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Differentiation. 1979;15(1):7-25.

Identification and characterization of epithelial cells in mammalian tissues by immunofluorescence microscopy using antibodies to prekeratin.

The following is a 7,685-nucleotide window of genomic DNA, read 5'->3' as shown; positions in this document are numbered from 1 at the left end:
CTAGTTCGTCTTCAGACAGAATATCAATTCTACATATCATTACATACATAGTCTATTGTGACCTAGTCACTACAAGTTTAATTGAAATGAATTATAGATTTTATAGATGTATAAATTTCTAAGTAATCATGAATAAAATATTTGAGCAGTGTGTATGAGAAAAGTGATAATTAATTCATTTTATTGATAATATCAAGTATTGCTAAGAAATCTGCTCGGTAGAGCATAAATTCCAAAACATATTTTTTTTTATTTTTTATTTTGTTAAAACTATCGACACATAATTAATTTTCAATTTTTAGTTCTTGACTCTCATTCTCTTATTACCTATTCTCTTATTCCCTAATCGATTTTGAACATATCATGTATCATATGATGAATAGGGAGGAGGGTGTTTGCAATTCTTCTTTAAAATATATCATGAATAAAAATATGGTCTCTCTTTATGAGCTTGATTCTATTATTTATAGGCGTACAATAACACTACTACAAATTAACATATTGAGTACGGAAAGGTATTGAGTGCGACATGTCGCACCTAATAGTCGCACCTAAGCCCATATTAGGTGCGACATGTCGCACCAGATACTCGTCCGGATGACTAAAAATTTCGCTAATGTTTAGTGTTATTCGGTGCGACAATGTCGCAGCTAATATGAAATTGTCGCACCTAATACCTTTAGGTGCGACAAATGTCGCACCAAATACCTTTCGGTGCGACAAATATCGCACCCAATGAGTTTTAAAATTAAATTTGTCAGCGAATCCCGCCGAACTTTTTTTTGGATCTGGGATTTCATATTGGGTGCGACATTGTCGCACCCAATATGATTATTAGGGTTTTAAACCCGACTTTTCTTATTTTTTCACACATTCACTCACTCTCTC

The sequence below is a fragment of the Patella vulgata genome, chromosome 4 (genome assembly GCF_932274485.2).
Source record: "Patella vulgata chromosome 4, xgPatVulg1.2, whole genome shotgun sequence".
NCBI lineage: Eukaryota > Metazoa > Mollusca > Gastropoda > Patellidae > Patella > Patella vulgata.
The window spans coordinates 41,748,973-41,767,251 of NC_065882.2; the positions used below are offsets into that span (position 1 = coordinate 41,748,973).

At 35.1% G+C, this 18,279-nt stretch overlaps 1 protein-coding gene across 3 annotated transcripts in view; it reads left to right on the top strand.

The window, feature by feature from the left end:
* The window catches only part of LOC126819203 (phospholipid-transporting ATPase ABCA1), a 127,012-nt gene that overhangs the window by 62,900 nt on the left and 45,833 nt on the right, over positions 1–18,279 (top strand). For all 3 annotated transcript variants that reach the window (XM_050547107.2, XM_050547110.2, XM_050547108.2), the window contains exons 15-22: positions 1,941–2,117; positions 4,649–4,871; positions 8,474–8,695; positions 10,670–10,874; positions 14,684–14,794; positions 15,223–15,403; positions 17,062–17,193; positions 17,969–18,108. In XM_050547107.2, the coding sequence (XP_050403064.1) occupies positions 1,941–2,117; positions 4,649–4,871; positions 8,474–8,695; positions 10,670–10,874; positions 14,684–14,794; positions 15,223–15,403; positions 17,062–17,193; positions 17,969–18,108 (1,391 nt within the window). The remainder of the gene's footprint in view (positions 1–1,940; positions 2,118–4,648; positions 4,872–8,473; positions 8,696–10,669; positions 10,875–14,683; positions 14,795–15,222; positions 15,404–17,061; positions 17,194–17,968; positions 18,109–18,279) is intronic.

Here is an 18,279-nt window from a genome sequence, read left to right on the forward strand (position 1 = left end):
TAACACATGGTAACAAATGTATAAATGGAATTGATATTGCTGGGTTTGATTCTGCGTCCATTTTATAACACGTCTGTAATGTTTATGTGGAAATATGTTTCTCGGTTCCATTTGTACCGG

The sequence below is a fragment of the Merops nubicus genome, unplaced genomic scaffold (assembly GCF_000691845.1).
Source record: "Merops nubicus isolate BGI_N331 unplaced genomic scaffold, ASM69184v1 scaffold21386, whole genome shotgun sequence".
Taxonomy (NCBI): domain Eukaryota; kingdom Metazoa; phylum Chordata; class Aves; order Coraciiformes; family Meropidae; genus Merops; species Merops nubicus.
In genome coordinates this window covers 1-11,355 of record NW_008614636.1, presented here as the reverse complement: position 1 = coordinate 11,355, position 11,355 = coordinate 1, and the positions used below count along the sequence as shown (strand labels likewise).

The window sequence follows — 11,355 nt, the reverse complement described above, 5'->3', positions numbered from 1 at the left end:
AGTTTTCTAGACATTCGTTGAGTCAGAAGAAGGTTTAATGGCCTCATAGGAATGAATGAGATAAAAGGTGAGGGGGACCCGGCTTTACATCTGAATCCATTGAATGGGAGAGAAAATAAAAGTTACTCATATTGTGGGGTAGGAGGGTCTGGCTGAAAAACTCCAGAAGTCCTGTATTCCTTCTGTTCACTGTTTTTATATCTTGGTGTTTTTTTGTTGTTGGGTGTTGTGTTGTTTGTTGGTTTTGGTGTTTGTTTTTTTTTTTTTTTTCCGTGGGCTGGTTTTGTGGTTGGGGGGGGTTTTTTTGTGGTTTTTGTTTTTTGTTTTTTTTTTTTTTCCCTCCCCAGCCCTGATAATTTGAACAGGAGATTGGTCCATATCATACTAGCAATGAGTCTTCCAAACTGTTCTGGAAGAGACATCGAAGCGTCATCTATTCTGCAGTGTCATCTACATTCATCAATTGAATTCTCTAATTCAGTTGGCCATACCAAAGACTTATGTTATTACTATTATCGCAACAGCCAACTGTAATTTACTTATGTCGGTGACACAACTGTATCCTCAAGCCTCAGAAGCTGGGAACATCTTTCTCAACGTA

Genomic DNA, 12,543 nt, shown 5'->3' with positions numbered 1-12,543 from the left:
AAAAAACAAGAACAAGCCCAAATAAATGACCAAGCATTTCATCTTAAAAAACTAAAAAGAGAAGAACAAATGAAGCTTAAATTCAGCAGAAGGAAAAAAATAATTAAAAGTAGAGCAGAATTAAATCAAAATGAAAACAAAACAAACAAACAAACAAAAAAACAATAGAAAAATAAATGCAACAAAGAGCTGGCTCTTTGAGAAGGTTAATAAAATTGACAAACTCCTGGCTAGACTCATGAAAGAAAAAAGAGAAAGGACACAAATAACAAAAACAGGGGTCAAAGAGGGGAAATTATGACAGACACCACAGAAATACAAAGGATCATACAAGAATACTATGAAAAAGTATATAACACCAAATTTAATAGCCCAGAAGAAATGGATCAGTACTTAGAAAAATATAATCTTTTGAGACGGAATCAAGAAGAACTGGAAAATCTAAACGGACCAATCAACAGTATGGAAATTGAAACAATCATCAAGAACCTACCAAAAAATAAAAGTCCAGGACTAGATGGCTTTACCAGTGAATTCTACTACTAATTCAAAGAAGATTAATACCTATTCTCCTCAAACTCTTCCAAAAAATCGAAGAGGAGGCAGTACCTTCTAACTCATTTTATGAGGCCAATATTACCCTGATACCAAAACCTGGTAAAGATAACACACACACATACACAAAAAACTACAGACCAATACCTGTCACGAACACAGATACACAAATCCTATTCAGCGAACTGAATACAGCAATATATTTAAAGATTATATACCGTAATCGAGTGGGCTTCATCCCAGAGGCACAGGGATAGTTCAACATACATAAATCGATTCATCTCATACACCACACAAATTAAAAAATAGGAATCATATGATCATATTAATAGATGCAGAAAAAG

The occurrence of intermediate-sized filaments containing prekeratin-like proteins ('cytokeratins') has been examined in various organs of rat and cow by electron microscopy and by immunofluorescence microscopy on frozen sections using antibodies to defined constitutive proteins of various types of intermediate-sized filaments (prekeratin, vimentin, desmin). Positive cytokeratin reaction and tonofilament-like structures have been observed in the following epithelia: epidermis; ductal, secretory, and myoepithelial cells of sweat glands; mammary gland duct; myoepithelial cells of lactating mammary gland; milk secreting cells of cow; ductal, secretory, and myoepithelial cells of various salivary glands; tongue mucosa; bile duct; excretory duct of pancreas; intestinal mucosa; urothelium; trachea; bronchi; thymus reticulum, including Hassall corpuscles; mesothelium; uterus; and ciliated cells of oviduct. None of the epithelial cells mentioned has shown significant reaction with antibodies to vimentin, the major component of the type of intermediate-sized filaments predominant in mesenchymal cells. The widespread, if not general occurrence of cytokeratin filaments in epithelial cells is emphasized, and it is proposed to use this specific structure as a criterion for true epithelial character or origin.

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